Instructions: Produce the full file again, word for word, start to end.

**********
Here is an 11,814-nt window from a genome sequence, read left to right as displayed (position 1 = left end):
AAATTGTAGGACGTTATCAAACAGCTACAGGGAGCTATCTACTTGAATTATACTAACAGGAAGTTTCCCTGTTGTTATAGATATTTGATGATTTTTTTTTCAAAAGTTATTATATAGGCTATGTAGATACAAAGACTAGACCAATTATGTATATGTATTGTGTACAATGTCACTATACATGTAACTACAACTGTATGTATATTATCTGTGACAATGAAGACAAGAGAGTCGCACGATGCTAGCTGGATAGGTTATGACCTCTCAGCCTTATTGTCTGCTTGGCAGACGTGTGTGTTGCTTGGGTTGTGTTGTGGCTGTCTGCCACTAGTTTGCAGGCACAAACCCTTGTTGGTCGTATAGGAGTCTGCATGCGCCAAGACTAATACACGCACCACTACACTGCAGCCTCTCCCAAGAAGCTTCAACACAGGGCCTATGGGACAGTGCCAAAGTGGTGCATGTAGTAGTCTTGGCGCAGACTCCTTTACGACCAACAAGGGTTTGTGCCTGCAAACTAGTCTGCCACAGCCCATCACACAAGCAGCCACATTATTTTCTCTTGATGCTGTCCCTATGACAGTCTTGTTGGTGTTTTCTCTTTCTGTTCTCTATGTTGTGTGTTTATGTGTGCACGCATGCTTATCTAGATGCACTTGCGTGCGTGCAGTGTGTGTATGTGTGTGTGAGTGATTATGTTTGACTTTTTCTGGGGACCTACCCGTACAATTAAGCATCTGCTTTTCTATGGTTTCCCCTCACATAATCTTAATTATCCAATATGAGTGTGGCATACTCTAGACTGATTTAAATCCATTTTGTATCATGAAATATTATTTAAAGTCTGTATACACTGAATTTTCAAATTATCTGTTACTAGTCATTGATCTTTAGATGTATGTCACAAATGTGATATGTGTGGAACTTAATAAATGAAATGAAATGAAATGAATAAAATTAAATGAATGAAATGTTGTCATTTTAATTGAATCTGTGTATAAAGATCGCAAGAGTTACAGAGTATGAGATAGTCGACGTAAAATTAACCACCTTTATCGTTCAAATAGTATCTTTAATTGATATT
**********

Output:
Here is an 11,814-nt window from a genome sequence, read left to right as displayed (position 1 = left end):
AAATTGTAGGACGTTATCAAACAGCTACAGGGAGCTATCTACTTGAATTATACTAACAGGAAGTTTCCCTGTTGTTATAGATATTTGATGATTTTTTTTTCAAAAGTTATTATATAGGCTATGTAGATACAAAGACTAGACCAATTATGTATATGTATTGTGTACAATGTCACTATACATGTAACTACAACTGTATGTATATTATCTGTGACAATGAAGACAAGAGAGTCGCACGATGCTAGCTGGATAGGTTATGACCTCTCAGCCTTATTGTCTGCTTGGCAGACGTGTGTGTTGCTTGGGTTGTGTTGTGGCTGTCTGCCACTAGTTTGCAGGCACAAACCCTTGTTGGTCGTATAGGAGTCTGCATGCGCCAAGACTAATACACGCACCACTACACTGCAGCCTCTCCCAAGAAGCTTCAACACAGGGCCTATGGGACAGTGCCAAAGTGGTGCATGTAGTAGTCTTGGCGCAGACTCCTTTACGACCAACAAGGGTTTGTGCCTGCAAACTAGTCTGCCACAGCCCATCACACAAGCAGCCACATTATTTTCTCTTGATGCTGTCCCTATGACAGTCTTGTTGGTGTTTTCTCTTTCTGTTCTCTATGTTGTGTGTTTATGTGTGCACGCATGCTTATCTAGATGCACTTGCGTGCGTGCAGTGTGTGTATGTGTGTGTGAGTGATTATGTTTGACTTTTTCTGGGGACCTACCCGTACAATTAAGCATCTGCTTTTCTATGGTTTCCCCTCACATAATCTTAATTATCCAATATGAGTGTGGCATACTCTAGACTGATTTAAATCCATTTTGTATCATGAAATATTATTTAAAGTCTGTATACACTGAATTTTCAAATTATCTGTTACTAGTCATTGATCTTTAGATGTATGTCACAAATGTGATATGTGTGGAACTTAATAAATGAAATGAAATGAAATGAATAAAATTAAATGAATGAAATGTTGTCATTTTAATTGAATCTGTGTATAAAGATCGCAAGAGTTACAGAGTATGAGATAGTCGACGTAAAATTAACCACCTTTATCGTTCAAATAGTATCTTTAATTGATATT